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The long drive

posted on 2019-11-16 00:30:11 in Patagonia

Another early start to take a long drive 13.5 hrs to  Ushuaia the southernmost city in the world, capital of the region and gateway to Parque Nacional Tierra Del Fuego, the southern most Park In Patagonia.

While it sounds like a long time driving it was broken several times. First to change to a connecting bus after 2 hrs. A couple of hours later we had to take a ferry crossing then another couple hours to the border. The last 4 hours did drag a little but by this time the scenery had improved from the flat desolate plains back to trees then mountains and occasional lake to keep the journey interesting.

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Wildlife along the way was scarce and restricted to a few guanaco whereas more domestic animals, horses, cows and sheep, were more plentiful. The excitement for the bus was being stuck in the traffic jam of sheep as the shepherds and their dogs struggled to herd and squeeze the jittery animals thrips gate into a new paddock.

Ushuaia is not an attractive city, it is dirty, run down and has all the hallmarks of being a forgotten place at the end of the world. Pot holes in the roads are plentiful, pavements are rough and uneven and suddenly stop or blocked. The streets are very dusty, littered with rubbish, particularly empty beer bottles, and broken down cars are left for dead everywhere. Housing is a complete mish mash of buildings from tiny run down shacks to elegant modern apartments (probably for the tourists). You can’t help wondering if it wasn’t for the tourists, would this place even survive?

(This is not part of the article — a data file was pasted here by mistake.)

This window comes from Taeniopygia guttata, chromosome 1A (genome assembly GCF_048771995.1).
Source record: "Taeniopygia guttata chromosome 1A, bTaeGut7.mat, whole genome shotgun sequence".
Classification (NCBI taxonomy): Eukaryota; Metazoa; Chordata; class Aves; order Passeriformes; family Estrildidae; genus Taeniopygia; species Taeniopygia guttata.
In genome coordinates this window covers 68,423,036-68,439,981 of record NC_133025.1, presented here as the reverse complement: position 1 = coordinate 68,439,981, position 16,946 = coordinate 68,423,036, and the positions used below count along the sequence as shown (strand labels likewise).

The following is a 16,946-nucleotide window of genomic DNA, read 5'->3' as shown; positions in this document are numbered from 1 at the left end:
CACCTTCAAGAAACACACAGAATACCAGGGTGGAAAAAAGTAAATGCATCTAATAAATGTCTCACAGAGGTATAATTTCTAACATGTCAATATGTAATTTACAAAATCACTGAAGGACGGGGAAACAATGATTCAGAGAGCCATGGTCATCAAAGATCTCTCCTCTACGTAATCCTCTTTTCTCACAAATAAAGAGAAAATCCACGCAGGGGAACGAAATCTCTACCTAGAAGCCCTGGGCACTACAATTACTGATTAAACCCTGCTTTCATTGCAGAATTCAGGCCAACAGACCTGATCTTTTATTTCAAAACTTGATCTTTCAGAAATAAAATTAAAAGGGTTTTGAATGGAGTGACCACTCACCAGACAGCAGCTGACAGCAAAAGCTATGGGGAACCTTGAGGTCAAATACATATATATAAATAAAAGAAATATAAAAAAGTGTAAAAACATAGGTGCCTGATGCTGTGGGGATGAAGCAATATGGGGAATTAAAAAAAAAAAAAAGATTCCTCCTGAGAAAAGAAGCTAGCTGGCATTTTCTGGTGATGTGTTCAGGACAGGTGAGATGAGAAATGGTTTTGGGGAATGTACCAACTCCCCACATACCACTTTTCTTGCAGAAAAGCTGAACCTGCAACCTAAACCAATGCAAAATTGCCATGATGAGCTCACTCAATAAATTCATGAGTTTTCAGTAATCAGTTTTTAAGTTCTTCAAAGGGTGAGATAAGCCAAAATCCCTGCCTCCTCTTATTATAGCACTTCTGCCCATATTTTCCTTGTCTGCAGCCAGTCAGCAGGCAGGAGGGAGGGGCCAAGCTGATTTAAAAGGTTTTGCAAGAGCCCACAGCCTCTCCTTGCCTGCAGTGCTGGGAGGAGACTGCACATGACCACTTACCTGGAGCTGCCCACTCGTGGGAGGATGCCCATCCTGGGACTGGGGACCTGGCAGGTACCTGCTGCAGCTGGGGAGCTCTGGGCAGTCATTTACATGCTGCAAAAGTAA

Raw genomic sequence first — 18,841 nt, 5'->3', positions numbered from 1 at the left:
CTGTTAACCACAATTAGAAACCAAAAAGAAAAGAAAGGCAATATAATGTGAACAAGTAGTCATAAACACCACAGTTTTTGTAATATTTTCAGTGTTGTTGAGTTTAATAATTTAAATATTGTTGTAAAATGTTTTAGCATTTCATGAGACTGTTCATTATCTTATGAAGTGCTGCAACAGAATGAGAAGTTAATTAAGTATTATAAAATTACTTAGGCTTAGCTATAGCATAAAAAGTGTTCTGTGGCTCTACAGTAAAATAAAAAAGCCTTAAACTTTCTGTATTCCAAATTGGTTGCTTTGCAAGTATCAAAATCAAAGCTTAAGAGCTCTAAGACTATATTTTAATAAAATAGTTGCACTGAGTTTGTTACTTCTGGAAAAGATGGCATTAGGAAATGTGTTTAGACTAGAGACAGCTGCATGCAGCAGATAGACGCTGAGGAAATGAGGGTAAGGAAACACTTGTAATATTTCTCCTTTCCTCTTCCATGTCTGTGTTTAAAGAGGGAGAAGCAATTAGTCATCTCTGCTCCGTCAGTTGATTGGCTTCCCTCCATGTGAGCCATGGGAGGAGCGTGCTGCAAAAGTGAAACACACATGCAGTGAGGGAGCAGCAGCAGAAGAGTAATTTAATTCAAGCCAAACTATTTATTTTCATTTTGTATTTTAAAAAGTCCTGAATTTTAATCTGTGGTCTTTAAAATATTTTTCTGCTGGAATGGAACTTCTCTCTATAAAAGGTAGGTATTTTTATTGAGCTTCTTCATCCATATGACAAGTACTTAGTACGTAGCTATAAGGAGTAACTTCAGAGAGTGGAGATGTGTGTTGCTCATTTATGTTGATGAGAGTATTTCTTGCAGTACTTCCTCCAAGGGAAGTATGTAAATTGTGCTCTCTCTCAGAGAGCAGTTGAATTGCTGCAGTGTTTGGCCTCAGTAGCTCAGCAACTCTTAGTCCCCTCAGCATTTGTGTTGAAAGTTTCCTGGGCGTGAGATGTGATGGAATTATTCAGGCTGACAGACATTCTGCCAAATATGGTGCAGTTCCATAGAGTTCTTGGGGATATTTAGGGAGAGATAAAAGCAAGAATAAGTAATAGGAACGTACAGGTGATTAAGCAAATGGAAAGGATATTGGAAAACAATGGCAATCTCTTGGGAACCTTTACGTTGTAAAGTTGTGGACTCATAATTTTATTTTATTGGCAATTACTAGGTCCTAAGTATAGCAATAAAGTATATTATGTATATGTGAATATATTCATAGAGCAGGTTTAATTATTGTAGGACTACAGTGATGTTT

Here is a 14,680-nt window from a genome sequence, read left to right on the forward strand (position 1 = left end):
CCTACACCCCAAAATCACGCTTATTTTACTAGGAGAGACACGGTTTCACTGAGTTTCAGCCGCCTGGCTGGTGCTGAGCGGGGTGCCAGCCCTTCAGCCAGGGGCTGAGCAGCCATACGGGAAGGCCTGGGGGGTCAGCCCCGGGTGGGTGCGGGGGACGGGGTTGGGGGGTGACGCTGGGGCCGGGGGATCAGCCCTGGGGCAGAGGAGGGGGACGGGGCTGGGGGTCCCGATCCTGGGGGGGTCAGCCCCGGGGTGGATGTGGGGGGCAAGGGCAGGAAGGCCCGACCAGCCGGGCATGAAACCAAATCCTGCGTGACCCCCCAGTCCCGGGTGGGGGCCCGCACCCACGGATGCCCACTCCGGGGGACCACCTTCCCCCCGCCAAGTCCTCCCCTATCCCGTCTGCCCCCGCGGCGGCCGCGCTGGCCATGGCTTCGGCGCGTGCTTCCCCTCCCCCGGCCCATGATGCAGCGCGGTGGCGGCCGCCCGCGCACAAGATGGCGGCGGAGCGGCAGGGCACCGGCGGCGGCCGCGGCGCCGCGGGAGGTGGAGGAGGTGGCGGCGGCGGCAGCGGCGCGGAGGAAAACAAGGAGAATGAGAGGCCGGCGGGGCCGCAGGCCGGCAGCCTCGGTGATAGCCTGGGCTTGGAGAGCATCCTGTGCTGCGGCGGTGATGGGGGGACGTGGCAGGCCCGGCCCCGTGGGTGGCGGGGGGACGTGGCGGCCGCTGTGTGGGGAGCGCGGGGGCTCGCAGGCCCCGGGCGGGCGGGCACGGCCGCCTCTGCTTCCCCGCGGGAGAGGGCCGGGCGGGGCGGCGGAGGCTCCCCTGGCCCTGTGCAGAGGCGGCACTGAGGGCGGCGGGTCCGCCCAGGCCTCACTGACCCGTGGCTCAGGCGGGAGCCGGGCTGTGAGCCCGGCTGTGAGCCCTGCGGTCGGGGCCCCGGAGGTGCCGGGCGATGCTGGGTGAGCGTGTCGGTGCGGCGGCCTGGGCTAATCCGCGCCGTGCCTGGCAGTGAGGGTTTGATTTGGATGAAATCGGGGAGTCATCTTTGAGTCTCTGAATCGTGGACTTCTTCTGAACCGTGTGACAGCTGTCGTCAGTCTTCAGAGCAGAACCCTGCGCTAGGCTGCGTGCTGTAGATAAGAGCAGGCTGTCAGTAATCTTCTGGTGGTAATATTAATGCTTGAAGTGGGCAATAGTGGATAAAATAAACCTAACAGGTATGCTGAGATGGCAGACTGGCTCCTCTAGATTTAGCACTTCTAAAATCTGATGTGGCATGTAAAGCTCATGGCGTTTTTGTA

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The first morning of our 4 days here we spent exploring the city and sorting out our itinerary for the remaining days. In the afternoon it was back on the hiking trail with a walk from the edge of the city and hiking up to the Mirador Glacier Martial.

The track wound its way up the hillside following a river through old forest, very peaceful but even in the forest it felt and looked scruffy. Fallen trees were strewn everywhere,  left to rot and return to the earth where they came from. It was like a wall of water had come down the valley uprooting the old trees or a tornado had ripped through the forest breaking off weak branches leaving a trail of destruction behind.

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The track reached a car park and there to my surprise was a chair lift. It was a winter ski field. No chair lift today so we continued our walk with the track leading us up the centre of the main ski run down. At the top of the chair lift we crossed a bridge and we were now walking on snow. The river we were following before emerged from under the snow to start its journey down the valley. The view looking out to sea made me wonder how many other places in the world can you ski and see the sea at the same time?

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Later that evening we were treated to an intense band of colour in the lower sky as the sun set behind the distant mountains. Perfect finish to the.

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